I bought a flight ticket (Lagos-Nairobi-Nairobi-Lagos) from the Abeokuta office of Dvine Travels and Tours Bureau limited on December 12, 2006. I got to Nairobi in the morning of December 30, 2006. I had a three month visa and the ticket was to be effective for the duration of the visa. However, my stay had to be extended and I asked for a visa extension which was granted for another three months. I then approached the authorities of Kenya Airways for a refund of the unused part of the ticket but I was asked to ask for a refund from the agent who sold the ticket to me. All my efforts to get in touch with Dvine in Abeokuta from Nairobi were abortive. I had to pawn some of my personal belongings including some rare books to raise the $512, with which I bought a fresh one way ticket to Lagos at the expiration of my extended visa in June, 2007.
Immediately I returned to Abeokuta, I got in touch with one Nelson Marshal via email and he sent me an e-mail advising me to send the ticket to their Ibadan office through Abeokuta office. I promptly complied. That was in July 2007. Nelson advised that I should give Dvine till the end of August 2007 because according to him ‘refunds always takes btwn 4wks and 6wks.’ On Wednesday, 28 November, 2007, I sent Nelson Marshal the following email message: ‘I am still waiting for the refund.’ A message to which Nelson replied: ‘We are sorry for the delay but that is the problem we always have when it comes to refunds and we don’t have any power over it. We hope that it will be out by this week or next week latest. Thanks for your understanding. Please your contact details so that I can contact you when it is out.’ I sent Nelson my contact details as requested the following day. The situation remained thus until Wednesday, January 2 when I sent Nelson another mail asking him to avail me the email address of the person in charge of refunds at Kenya Airways. He promptly responded. I then resent the initial email that contained all the particulars of the ticket. This is Mr Diran Oloyede, the man in charge of refunds at Kenya Airways, Lagos office’s, response: ‘I have investigated your issue and the result is that the class of ticket you bought is non refundable if partly used. What you should have done is upgrade the ticket to accommodate your new return date. I apologise on behalf of the agency that issued the ticket, they should have gotten back to you before now. Please for future purposes, always ask your agent or airline the conditions attached to a particular class of ticket
before purchase. Have a nice day.’
This response from Diran Oloyede was a daze and I quickly wrote a reply: ‘Does it imply that Nelson did not report my case to you until I presented it? For your information I have been dialoguing with him on the refund since June, 2007.The tone of your letter does not match an investigation. I will contact Nairobi because it was the chief there who asked me to collect my refund in Lagos. Good morning.’ The response I got from Diran: ‘Nelson reported your issue to our office. You can contact Nairobi too and you may also want to come to our office in Lagos at Churchgate Building 1st floor Afribank Street.’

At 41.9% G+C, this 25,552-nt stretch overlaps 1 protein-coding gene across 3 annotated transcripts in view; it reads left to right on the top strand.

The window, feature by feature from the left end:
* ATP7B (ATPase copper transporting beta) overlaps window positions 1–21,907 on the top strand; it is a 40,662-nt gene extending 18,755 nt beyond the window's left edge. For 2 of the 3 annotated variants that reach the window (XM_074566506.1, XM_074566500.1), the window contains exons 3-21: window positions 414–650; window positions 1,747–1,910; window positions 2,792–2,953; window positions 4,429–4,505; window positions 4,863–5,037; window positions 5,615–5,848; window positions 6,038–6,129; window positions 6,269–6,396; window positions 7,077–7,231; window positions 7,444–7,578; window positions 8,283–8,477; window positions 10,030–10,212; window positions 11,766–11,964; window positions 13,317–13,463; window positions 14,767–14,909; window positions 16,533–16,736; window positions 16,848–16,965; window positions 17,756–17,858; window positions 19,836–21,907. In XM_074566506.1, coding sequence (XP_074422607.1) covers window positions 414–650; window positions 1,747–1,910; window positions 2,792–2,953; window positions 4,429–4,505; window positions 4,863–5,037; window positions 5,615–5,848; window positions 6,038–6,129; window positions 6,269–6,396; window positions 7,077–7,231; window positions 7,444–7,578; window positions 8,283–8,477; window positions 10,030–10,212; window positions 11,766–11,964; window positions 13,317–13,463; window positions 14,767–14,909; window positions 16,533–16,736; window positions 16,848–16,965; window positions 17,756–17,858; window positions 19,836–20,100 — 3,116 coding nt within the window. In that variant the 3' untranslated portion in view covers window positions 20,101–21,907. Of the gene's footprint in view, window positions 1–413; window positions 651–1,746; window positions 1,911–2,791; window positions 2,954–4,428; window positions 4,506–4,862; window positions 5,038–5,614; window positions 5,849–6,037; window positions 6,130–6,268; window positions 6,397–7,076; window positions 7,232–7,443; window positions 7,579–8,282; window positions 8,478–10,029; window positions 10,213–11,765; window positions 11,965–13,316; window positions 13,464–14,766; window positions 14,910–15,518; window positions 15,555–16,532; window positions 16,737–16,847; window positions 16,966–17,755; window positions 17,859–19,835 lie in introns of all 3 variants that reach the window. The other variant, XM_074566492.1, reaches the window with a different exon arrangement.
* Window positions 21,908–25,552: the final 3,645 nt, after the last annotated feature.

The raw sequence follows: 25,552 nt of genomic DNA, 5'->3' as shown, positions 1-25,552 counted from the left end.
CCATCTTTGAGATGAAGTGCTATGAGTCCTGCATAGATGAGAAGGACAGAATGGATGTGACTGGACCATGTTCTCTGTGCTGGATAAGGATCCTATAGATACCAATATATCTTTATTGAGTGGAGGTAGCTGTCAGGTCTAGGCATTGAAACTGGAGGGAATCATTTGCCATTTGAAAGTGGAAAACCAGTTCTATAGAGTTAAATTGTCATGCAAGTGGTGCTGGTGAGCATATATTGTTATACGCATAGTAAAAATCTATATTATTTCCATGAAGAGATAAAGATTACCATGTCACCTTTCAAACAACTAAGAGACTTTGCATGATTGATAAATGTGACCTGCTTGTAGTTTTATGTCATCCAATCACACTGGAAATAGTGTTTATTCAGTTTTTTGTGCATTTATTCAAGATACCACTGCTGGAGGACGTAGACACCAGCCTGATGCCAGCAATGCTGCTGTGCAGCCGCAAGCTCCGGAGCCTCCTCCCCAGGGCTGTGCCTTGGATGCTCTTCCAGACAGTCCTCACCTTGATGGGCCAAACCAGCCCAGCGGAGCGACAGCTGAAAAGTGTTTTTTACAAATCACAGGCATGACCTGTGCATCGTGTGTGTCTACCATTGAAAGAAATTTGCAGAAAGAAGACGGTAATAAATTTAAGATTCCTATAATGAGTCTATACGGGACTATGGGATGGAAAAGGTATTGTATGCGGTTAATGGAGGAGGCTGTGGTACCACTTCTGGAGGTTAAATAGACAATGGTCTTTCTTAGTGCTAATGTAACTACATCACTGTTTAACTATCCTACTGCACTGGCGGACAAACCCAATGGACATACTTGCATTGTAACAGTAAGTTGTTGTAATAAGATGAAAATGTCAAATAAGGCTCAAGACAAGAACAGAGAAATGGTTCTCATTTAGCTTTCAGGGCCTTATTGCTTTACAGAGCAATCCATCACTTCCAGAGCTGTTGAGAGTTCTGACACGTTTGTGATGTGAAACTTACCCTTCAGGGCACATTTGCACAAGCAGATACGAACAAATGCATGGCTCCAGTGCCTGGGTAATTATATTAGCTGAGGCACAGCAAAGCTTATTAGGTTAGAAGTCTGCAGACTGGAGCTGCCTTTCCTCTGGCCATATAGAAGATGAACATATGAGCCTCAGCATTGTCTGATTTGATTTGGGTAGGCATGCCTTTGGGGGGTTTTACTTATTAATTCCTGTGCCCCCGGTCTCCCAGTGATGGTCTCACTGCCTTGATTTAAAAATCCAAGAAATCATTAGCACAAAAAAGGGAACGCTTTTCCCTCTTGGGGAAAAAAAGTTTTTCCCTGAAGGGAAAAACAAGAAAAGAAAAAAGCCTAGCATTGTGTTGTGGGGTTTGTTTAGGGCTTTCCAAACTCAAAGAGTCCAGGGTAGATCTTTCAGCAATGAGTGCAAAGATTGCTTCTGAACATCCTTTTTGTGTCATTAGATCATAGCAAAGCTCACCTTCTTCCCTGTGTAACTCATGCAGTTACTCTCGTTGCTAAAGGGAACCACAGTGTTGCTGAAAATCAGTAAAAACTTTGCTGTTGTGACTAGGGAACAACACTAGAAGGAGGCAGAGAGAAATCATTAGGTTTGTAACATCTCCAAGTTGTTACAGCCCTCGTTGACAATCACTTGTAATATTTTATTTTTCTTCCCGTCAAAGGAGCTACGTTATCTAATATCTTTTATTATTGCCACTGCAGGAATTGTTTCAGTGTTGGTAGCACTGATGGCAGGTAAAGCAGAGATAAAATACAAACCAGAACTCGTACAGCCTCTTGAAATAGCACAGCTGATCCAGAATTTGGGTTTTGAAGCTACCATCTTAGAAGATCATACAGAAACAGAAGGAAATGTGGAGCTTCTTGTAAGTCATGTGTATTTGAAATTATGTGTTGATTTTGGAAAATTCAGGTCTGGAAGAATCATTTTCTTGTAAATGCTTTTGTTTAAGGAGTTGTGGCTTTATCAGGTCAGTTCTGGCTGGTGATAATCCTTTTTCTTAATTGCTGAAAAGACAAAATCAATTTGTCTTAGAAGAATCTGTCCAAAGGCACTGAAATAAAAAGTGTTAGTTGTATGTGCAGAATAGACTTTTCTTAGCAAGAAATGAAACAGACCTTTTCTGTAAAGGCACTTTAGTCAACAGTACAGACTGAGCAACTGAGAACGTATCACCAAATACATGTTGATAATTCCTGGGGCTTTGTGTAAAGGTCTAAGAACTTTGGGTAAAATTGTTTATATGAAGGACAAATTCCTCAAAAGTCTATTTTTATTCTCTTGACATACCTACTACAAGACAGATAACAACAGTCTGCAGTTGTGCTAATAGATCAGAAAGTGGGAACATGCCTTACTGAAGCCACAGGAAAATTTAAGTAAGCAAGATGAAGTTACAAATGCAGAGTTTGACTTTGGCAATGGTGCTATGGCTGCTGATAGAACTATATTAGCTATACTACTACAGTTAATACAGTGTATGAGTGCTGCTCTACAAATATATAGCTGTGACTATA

I did not ask from Nairobi because it was Nairobi who asked me to demand for a refund from the agent who sold the ticket to me neither have I visited Churchgate Building because I do not think there is any reason for such visit. What I did was send another mail to Diran Oloyede: ‘I need some enlightenment here. At Nairobi I was told the agent I purchased the ticket from should refund. When I arrived here, I was told to send the ticket to Ibadan which I did. Not once since last year June did Nelson give any indication that you will give the kind of response you gave. What interest does Nelson protect? Who does he work for? And you are you an intermediary between customers and KQ? I bought the ticket from Dvine and I think it Dvine who should refund. Don’t you think so? I am confused.’
Diran’s response: ‘Agencies do not refund money (where applicable) but process same on behalf of passengers with the airlines. Agencies forward refund requests to airlines for processing and approval or otherwise depending on the rules of that particular ticket bought. Every ticket has rules guarding its sale, that is why I advised that you should always ask your agent or even airline official (if ticket is purchased at airline office) about rules of the class of ticket you wish to buy before buying it.’
Fellow reader, have you experienced anything similar to this riddle? How did you wriggle out of it? How come a transporter refuses to refund an unused fare? The most painful aspect is that the money involved is about $400; too much for a poor teacher like me to lose. What do you advise?